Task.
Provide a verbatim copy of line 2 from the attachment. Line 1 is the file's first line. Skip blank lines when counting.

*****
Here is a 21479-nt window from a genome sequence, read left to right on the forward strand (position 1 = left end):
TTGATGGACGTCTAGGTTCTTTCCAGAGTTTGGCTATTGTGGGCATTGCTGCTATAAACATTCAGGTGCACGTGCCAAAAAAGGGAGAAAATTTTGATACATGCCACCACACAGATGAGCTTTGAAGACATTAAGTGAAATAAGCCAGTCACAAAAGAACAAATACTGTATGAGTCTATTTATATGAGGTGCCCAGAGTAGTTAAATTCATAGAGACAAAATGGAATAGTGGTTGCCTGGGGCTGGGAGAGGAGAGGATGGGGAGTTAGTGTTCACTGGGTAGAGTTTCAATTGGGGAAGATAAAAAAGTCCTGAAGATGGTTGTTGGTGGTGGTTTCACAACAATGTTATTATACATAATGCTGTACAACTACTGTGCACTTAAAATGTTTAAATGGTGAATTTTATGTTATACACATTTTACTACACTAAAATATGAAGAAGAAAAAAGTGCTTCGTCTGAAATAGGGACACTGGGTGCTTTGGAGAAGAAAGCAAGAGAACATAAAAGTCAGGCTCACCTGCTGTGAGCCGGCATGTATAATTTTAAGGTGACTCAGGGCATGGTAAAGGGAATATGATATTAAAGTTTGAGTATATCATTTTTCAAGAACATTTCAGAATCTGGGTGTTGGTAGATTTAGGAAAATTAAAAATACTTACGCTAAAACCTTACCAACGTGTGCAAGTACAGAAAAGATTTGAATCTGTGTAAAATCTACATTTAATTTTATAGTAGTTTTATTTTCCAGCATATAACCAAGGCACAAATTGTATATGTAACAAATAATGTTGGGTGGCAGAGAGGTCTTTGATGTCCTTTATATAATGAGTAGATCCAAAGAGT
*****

TTGATGGACGTCTAGGTTCTTTCCAGAGTTTGGCTATTGTGGGCATTGCTGCTATAAACATTCAGGTGCACGTGCCAAAAAAGGGAGAAAATTTTGATACATGCCACCACACAGATGAGCTTTGAAGACATTAAGTGAAATAAGCCAGTCACAAAAGAACAAATACTGTATGAGTCTATTTATATGAGGTGCCCAGAGTAGTTAAATTCATAGAGACAAAATGGAATAGTGGTTGCCTGGGGCTGGGAGAGGAGAGGATGGGGAGTTAGTGTTCACTGGGTAGAGTTTCAATTGGGGAAGATAAAAAAGTCCTGAAGATGGTTGTTGGTGGTGGTTTCACAACAATGTTATTATACATAATGCTGTACAACTACTGTGCACTTAAAATGTTTAAATGGTGAATTTTATGTTATACACATTTTACTACACTAAAATATGAAGAAGAAAAAAGTGCTTCGTCTGAAATAGGGACACTGGGTGCTTTGGAGAAGAAAGCAAGAGAACATAAAAGTCAGGCTCACCTGCTGTGAGCCGGCATGTATAATTTTAAGGTGACTCAGGGCATGGTAAAGGGAATATGATATTAAAGTTTGAGTATATCATTTTTCAAGAACATTTCAGAATCTGGGTGTTGGTAGATTTAGGAAAATTAAAAATACTTACGCTAAAACCTTACCAACGTGTGCAAGTACAGAAAAGATTTGAATCTGTGTAAAATCTACATTTAATTTTATAGTAGTTTTATTTTCCAGCATATAACCAAGGCACAAATTGTATATGTAACAAATAATGTTGGGTGGCAGAGAGGTCTTTGATGTCCTTTATATAATGAGTAGATCCAAAGAGT